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Bosnian and Serbian Presidents to Meet in Paris

October 3, 1996

PARIS (AP) _ The Bosnian and Serbian presidents first met here almost a year ago to sign the peace accord that ended the 3 1/2-year war in the former Yugoslavia.

Today, the two are reuniting to remove some of the biggest obstacles to a permanent peace.

Serbian President Slobodan Milosevic _ who backed Bosnian Serb efforts to break off Serb lands, sparking the worst conflict in Europe since World War II _ is expected to recognize Bosnia, puncturing Bosnian Serb dreams of joining their territories with Serbia.

He hopes, in turn, to persuade Bosnian President Alija Izetbegovic to withdraw the case Bosnia lodged against Yugoslavia at the international war crimes tribunal in The Hague, Netherlands. Bosnia has accused Yugoslavia of complicity in genocide.

The high-stakes summit comes on the heels of Bosnia’s first postwar, nationwide election, intended to help knit the shattered country back together.

Bosnian voters selected a three-member presidency and a joint legislature for the entire country and separate governments for the Muslim-Croat and Serb regions.

Izetbegovic won the most votes on the presidency ballot, edging out the leading Bosnian Serb candidate, Momcilo Krajisnik, to become chairman of the three-member body. He has no more power than Krajisnik or the Croat member, Kresimir Zubak. But as chairman, Izetbegovic is Bosnia’s representative to the outside world.

At the first presidency meeting, held Monday in the Bosnian capital of Sarajevo, the troika confirmed its commitment to defend Bosnia’s constitution _ implicit confirmation that Krajisnik had suspended Serb plans to secede from Bosnia.

Krajisnik said the Paris summit was on the agenda of the meeting.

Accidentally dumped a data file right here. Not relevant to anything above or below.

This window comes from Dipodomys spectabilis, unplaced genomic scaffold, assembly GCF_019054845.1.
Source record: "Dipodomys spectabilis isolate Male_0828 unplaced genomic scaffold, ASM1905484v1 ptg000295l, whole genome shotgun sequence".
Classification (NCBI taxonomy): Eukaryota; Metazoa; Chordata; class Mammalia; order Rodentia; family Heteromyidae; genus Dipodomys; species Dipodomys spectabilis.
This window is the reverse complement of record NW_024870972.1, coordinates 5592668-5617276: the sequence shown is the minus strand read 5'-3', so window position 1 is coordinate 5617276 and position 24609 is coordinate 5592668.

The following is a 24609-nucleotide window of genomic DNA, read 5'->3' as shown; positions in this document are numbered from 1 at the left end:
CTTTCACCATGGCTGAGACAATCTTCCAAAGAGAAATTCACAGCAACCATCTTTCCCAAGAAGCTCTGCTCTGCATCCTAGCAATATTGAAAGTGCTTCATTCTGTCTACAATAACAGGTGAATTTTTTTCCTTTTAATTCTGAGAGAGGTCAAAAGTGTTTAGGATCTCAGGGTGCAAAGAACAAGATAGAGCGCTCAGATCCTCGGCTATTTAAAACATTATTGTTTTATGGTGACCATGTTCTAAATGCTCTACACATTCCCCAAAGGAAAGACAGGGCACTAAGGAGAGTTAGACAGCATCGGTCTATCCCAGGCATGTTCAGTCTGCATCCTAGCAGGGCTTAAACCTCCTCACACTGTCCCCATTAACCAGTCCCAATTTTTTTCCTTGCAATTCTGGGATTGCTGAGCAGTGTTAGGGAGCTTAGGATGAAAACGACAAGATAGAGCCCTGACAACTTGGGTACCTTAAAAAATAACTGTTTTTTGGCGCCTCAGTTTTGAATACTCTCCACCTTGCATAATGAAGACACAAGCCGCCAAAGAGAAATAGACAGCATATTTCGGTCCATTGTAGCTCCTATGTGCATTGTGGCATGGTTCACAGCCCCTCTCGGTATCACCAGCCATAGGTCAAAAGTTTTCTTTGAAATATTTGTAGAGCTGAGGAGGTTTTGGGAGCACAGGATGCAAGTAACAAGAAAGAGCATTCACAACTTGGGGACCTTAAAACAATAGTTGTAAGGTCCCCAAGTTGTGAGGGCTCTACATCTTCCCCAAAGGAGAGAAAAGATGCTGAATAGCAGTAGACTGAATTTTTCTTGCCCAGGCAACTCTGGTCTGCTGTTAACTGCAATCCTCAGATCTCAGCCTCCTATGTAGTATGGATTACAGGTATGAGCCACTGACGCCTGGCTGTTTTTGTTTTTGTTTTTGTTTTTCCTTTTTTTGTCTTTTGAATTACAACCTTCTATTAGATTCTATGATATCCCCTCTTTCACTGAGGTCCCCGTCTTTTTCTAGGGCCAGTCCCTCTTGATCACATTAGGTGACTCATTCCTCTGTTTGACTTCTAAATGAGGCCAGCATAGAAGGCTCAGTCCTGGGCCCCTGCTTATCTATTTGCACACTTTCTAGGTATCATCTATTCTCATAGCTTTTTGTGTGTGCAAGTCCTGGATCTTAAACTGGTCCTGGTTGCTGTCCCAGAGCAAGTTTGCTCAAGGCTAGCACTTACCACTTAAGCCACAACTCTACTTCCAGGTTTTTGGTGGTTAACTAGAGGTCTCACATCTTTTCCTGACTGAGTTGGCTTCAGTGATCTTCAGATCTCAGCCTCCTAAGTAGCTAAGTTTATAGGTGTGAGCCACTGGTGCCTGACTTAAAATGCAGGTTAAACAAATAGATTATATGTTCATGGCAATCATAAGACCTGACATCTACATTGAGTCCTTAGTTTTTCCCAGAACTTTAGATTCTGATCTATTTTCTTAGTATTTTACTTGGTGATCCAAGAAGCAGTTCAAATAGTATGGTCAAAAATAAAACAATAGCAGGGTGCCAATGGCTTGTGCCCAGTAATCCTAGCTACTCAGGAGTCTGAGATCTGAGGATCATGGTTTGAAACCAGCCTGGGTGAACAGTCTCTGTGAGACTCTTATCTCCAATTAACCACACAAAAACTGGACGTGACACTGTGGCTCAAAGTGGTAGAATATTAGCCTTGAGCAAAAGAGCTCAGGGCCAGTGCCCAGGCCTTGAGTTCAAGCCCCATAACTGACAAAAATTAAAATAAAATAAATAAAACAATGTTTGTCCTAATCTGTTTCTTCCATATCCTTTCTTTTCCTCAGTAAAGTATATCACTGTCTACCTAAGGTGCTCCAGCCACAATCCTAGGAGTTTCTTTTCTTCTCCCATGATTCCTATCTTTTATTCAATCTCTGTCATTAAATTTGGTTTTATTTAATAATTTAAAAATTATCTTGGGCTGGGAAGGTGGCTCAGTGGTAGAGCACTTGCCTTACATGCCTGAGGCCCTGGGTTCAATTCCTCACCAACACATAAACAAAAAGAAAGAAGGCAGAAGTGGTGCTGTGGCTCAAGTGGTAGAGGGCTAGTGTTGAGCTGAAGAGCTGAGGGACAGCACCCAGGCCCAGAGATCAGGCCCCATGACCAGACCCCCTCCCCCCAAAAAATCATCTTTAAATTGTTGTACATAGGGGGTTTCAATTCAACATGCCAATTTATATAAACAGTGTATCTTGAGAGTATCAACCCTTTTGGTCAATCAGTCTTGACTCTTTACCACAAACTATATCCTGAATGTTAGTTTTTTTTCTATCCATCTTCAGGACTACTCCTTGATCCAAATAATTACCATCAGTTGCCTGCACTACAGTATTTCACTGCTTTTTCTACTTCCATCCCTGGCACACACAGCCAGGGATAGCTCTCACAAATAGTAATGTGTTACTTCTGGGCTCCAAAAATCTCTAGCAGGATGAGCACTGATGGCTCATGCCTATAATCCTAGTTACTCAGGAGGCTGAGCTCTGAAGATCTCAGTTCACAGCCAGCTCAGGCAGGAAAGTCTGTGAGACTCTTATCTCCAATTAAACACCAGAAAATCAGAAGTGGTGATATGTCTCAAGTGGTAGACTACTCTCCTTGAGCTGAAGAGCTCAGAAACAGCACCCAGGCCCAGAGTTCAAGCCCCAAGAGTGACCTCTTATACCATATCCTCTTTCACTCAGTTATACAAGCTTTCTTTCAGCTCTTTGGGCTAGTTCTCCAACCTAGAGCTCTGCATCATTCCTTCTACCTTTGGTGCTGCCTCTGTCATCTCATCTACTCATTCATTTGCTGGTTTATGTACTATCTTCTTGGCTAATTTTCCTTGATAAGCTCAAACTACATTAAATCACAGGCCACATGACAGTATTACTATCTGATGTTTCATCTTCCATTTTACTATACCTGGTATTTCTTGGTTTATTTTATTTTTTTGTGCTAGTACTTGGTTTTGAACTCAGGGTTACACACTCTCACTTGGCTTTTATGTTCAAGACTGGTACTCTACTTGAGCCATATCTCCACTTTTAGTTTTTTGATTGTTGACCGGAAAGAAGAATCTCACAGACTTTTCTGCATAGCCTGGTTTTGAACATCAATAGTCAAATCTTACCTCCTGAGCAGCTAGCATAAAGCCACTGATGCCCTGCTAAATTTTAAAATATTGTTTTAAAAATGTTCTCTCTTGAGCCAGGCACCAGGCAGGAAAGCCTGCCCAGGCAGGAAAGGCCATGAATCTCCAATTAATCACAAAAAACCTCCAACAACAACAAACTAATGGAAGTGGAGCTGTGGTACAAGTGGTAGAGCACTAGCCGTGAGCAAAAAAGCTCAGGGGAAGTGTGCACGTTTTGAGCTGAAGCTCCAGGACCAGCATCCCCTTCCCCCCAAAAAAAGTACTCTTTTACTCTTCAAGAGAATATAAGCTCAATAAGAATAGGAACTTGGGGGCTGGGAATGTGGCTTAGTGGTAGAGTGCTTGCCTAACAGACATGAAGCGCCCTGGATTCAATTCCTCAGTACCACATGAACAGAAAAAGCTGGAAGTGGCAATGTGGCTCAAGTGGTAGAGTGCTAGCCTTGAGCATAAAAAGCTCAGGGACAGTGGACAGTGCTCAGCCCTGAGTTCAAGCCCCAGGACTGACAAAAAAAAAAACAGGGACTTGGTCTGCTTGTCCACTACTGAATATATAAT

He said Izetbegovic made assurances that he would not agree to ``anything that could disturb the future of our joint work in the current presidency.″

At the Paris meeting, Izetbegovic hopes to secure Milosevic’s guarantee that Krajisnik and other Bosnian Serb leaders will remain committed to a unified Bosnia.

Milosevic was instrumental in winning the Bosnian Serbs’ agreement to the Dayton peace accord, and international leaders are counting on him to continue his new role as regional peacemaker.

On Tuesday, the United Nations lifted the sanctions it had imposed on Serb-led Yugoslavia in 1992 for Milosevic’s role in fomenting rebellions by ethnic Serbs in neighboring Croatia and Bosnia.

The sanctions had been suspended 10 months ago, but were left in place until Bosnia’s elections were successfully completed.

Today’s meeting will be the first between Milosevic and Izetbegovic since the Bosnian war started in the spring of 1992. The two have met in larger meetings brokered and attended by international officials.

Bosnian Serb leader Biljana Plavsic protested the summit on Wednesday, saying it would have been better if all three Bosnian presidents were present.

``That way, all possible doubts would have been evaded,″ Plavsic was quoted by the official Bosnian Serb news agency as saying.

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